Café Sci February 2016

Alan Turing is well known for his work on cryptography and computer science. However, Thomas Woolley from St John’s College, Oxford has come to Café Sci and The Vat & Fiddle to talk about his work in biological pattern forming, including how the fish got its spots.

Turing started looking at biological pattern forming in 1952 and he was interested in diffusion. Now diffusion, for example the way that ink spreads in water, is a random motion that wipes out patterns. While diffusion can sometimes create patterns, such as the French flag pattern, this is actually a pattern forming from a source – a pattern from a pattern.

Similarly in chicken embryos, digit development occurs in polarising regions with the help of the so-called “Sonic the Hedgehog” protein. This protein diffuses over the region and digits form. Turing wanted to know what happens without a source. For example how does an embryo become a baby?

So, can we have two chemicals that defuse? ie something that has no pattern and something (diffusion) that wipes out patterns.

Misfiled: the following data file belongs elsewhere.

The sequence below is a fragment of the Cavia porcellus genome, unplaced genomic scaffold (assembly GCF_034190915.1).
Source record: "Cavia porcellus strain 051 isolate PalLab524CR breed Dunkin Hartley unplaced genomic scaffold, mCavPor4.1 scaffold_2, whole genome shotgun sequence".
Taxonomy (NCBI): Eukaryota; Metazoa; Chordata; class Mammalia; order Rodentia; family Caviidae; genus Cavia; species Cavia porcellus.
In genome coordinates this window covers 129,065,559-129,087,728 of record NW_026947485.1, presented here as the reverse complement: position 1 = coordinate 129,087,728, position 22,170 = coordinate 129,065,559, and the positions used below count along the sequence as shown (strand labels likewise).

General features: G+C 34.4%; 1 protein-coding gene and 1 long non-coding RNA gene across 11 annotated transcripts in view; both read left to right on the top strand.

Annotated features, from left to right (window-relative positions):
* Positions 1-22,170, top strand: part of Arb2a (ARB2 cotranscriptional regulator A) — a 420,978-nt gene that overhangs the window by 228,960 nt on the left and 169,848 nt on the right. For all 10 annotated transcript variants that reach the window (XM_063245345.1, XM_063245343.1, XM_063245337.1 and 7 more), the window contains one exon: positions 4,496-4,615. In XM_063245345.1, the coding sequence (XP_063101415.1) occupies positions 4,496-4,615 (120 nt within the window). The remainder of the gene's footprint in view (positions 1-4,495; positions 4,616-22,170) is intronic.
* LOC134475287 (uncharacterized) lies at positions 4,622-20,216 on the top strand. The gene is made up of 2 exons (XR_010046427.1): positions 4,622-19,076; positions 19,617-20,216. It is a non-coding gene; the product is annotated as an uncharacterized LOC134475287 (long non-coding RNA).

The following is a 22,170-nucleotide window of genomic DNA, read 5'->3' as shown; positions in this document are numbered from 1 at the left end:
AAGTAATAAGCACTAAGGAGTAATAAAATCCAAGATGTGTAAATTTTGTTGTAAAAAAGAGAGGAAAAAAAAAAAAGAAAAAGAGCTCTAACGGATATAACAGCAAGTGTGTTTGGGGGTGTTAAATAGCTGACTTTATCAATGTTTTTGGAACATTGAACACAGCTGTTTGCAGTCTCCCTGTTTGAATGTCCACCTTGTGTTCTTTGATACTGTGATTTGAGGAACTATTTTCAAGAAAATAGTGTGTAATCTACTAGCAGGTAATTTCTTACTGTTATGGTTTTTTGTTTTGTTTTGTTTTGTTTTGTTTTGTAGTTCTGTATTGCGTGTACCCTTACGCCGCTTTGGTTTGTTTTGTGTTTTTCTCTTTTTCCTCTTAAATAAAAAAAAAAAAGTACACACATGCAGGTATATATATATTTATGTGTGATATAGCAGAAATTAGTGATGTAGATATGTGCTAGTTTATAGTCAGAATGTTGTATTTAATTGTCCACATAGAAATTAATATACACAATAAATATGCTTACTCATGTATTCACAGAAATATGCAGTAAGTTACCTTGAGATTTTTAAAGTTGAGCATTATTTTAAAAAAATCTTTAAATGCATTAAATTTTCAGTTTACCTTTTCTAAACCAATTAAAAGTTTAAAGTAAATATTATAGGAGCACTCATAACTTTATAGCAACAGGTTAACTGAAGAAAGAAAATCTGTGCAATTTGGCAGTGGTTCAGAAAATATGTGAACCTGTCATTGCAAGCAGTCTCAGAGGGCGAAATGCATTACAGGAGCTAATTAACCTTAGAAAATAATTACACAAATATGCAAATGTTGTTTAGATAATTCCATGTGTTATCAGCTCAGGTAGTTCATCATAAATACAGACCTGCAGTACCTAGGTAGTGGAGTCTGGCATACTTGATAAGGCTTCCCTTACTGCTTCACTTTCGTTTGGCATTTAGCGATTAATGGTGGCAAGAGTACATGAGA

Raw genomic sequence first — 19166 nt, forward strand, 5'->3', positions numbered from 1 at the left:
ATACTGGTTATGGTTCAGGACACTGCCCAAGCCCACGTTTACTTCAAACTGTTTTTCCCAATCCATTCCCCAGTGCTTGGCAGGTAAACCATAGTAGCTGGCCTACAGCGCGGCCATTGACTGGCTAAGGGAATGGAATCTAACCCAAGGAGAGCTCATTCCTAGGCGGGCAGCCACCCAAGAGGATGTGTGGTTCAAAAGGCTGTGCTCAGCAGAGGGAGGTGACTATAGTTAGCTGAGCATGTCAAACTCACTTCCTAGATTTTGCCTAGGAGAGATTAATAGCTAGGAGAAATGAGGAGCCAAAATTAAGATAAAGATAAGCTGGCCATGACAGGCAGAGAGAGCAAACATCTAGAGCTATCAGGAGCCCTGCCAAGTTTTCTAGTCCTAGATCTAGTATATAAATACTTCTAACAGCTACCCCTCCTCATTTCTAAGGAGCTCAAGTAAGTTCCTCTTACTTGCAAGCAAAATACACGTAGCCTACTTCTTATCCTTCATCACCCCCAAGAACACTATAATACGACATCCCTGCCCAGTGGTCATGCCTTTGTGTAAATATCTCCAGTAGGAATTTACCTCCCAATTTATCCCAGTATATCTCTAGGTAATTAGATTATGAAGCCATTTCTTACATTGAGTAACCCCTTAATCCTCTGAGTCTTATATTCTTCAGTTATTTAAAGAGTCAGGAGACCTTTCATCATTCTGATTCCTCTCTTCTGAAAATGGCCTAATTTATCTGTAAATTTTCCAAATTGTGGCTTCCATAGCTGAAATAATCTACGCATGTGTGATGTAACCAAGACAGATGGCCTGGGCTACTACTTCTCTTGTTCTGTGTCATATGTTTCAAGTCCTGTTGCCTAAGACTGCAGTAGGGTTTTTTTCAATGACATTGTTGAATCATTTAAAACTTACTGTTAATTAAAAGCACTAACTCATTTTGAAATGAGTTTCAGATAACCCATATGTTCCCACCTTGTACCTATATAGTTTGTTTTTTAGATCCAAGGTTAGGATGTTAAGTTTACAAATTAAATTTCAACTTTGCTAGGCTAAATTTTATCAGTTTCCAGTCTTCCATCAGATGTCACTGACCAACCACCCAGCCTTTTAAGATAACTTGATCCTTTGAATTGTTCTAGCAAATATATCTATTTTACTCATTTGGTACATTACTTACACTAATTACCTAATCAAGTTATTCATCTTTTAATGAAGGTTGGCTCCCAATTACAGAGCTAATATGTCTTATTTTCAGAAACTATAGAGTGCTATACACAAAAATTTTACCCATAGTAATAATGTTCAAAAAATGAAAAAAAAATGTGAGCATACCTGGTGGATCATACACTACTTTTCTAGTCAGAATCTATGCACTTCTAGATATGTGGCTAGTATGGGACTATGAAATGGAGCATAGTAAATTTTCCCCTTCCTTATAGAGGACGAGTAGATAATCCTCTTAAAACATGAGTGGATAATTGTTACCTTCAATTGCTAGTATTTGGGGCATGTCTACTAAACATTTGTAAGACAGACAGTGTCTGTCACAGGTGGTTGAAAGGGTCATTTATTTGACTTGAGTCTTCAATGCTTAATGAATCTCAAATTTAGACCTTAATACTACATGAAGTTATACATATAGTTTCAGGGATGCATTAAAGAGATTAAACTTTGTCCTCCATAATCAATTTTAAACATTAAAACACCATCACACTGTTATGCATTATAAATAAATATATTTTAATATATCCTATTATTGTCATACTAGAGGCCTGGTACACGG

In nature, we have patterns such as a leopard’s spots and the markings on a giraffe. If we discount Rudyard Kipling, what can these patterns tell us? Well, they can tell us about developmental constraints. For example, tapered domains where patterns simplify. In a lot of the big cats, you can see spots on the body that then become stripes on the tail (although there are counter-examples to this such as the ring-tailed lemur which has no spots but stripes on the tail)

We see some slightly strange results with the tapir where the young have stripes but the adults don’t. There are also some really interesting patterns when it comes to both the Valley Goat and the Galloway Cow.

Turing patterns do have their problems though. While having random arrangements is brilliant when it comes to things like spots, there are times when you want specific results. For example, in humans, you want to have two arms. However, it is still possible to get over this robustness problem.

Can we actually pinpoint Turning patterns in nature? Not yet. Although three years ago a group in Spain did manage to prove that you could manipulate the number of fingers in a mouse up to fourteen.

So, how did the fish get its spots? Well, we don’t actually know but it could have been due to Turing patterns. To create your own Turing patterns, download a simulator here.

Author’s notes

Talk from 08/02/2016 at The Vat & Fiddle – Dr Thomas Woolley: Turing Patterns Or How The Fish Got Its Spots

Originally published on the On Nottingham website

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